For diesel, a VOLVO FH460 truck (460 HP), equipped with the Dynafleet® system that measures emissions and fuel consumption was used in the test with a B12 (12% bio-component) test fuel. Results are shown in the table below.
The results obtained in VOLVO’s Dynafleet® system demonstrate real fuel economy directly impacting emissions reduction. The additized diesel delivered fuel economy of 4.5% and reduced particulate emissions in the order of 18%, which clearly demonstrates that the combustion improver favors chemical reaction (1).
For gasoline, tests were conducted in a VW GDI passenger car that ran on E27 gasoline-ethanol blend test fuels.
These are just examples of controlled vehicle tests that were conducted in Brazil. However, more data is available covering comparable trials that have been conducted in other parts of the world.
The science behind the differentiated performance of milEx® and mph®
In various field tests and fleet trials with our DAC/CI combination technology, several customers have been extremely pleased with the performance benefits as described, that the milEx® and mph® performance fuel additives have delivered. For example, fuel savings of more than 10% are extremely rare and are usually due to some other criteria, however, the science supports the performance and real-life data that are observed when using the milEx® and mph® technology.
More basic and fundamental research continues within Dorf Ketal and leading technology institutes around the world to further understand and improve the technology, but the basic mechanism of the DCA/CI combination is a combination of detergency action and free-radical formation that impact the kinetics of combustion reactions.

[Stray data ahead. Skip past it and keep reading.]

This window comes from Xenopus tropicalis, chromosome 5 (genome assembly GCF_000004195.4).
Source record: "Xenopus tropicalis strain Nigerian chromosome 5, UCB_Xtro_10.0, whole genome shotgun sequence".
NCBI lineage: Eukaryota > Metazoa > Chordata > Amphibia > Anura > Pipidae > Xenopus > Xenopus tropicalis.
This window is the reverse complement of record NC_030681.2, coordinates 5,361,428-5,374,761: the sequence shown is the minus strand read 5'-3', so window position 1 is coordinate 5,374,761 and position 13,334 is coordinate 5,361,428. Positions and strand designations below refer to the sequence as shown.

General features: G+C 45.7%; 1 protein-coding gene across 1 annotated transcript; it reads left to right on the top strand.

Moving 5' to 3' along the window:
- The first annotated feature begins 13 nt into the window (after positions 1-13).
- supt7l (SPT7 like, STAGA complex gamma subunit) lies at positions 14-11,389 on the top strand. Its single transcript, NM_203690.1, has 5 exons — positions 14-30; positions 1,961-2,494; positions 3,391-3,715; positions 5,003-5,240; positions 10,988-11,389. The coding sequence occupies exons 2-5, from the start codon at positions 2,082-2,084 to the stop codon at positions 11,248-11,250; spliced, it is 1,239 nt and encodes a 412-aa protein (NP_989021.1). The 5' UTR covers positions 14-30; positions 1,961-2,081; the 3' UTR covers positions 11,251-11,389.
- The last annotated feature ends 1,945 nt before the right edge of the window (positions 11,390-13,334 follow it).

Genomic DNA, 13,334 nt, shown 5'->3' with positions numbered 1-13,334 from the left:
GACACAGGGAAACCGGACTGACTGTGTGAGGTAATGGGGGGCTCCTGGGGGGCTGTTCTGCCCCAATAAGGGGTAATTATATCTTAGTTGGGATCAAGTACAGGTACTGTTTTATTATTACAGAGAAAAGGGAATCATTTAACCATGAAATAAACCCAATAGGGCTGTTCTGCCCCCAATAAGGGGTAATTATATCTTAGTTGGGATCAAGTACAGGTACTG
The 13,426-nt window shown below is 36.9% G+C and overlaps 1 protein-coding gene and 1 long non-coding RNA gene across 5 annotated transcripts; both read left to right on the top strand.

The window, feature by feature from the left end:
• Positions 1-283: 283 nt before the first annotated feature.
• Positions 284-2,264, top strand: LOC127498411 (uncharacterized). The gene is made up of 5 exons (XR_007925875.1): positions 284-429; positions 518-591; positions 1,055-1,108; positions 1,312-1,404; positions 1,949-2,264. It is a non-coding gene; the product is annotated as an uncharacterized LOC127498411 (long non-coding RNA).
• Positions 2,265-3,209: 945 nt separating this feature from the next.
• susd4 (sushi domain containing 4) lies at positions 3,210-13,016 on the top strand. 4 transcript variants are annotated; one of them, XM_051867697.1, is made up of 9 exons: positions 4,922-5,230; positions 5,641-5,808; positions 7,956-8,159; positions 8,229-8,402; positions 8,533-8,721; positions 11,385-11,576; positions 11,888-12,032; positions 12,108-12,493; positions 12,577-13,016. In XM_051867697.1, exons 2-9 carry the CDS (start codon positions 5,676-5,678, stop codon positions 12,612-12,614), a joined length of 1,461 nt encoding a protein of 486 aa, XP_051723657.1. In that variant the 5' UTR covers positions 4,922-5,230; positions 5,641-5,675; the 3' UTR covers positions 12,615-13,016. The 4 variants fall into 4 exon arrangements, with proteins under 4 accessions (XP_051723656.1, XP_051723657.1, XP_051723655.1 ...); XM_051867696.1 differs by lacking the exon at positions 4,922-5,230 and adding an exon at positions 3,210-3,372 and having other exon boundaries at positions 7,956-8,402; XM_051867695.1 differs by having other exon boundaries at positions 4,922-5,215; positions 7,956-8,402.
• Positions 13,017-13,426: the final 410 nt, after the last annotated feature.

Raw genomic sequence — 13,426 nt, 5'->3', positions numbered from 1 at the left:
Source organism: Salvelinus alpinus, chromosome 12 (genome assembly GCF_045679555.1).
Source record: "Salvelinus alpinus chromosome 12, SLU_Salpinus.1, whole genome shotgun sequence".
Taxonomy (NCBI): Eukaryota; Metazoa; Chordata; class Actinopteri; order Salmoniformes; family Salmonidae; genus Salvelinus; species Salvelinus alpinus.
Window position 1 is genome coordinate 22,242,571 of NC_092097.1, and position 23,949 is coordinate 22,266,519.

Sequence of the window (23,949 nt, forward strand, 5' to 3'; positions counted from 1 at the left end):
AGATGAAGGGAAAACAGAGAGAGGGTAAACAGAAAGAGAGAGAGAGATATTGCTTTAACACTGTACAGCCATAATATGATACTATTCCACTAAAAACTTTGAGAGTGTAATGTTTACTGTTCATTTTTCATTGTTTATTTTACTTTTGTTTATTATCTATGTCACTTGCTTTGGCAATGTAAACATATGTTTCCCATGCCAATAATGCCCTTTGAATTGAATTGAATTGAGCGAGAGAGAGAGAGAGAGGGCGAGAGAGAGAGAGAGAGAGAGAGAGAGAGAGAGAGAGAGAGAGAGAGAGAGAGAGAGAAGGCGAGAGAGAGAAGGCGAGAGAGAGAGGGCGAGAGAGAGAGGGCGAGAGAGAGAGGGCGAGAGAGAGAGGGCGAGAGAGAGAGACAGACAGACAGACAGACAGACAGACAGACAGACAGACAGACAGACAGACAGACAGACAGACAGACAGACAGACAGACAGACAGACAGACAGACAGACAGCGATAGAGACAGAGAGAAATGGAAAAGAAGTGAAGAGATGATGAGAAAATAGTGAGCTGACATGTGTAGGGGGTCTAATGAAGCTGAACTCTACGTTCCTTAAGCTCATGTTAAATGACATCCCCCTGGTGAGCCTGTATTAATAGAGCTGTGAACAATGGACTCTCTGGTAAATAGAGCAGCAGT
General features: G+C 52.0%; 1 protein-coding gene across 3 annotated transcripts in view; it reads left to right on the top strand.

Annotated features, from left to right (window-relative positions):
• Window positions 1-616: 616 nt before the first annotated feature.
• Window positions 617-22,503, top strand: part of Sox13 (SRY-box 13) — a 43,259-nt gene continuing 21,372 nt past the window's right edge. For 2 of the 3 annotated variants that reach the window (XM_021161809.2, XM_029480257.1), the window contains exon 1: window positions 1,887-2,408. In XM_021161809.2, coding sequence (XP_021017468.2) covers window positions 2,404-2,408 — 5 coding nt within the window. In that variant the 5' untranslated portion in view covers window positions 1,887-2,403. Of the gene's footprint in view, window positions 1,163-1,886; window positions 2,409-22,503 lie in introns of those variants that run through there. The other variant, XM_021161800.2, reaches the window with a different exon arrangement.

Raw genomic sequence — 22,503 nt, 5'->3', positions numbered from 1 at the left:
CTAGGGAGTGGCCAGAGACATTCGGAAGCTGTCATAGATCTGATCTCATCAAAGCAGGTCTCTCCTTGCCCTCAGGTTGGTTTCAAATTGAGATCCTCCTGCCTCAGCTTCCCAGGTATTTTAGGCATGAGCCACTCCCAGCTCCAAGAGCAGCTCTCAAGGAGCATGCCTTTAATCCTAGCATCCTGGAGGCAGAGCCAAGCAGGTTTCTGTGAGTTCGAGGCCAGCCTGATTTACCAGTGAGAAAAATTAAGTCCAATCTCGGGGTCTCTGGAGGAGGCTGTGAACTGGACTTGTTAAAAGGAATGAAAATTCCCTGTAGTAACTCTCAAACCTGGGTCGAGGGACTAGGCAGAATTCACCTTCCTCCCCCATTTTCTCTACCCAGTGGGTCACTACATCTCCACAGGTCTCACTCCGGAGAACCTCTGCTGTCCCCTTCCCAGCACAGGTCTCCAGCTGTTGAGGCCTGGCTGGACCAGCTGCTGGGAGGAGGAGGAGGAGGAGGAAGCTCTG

First mechanism – Injector Deposits Clean-up
Second mechanism – Improving Combustion
Whilst DCA will remain an important and integral component of any multi-functional fuel performance additive in the future, a step-change in performance is being delivered by Dorf Ketal’s CI technology.
The technology is unique and uses novel chemistries, which deliver significant benefits when used in both gasoline and diesel fuels/engines. The combination of Dorf Ketal’s DCA and CI chemistries delivers instantaneous and tangible performance benefits such as very significant fuel savings and emission reductions such as CO2 and particulate emissions.
In real-life fleet tests, consistently positive numbers – as high as 10% depending on the type of fuel and engine technology – are being delivered.
These results directly contribute to the reduction of vehicle operating costs and the reduction of regulated emissions that can lead to improved Sustainability and reduced Carbon footprint claims.
The set of benefits demonstrated in this article by milEx® | mph® performance fuel additives technology redefines the concept of ‘fuel efficiency’ as it considers new functionalities in addition to standard detergency and tribology performance
Dorf Ketal Performance Fuel Additives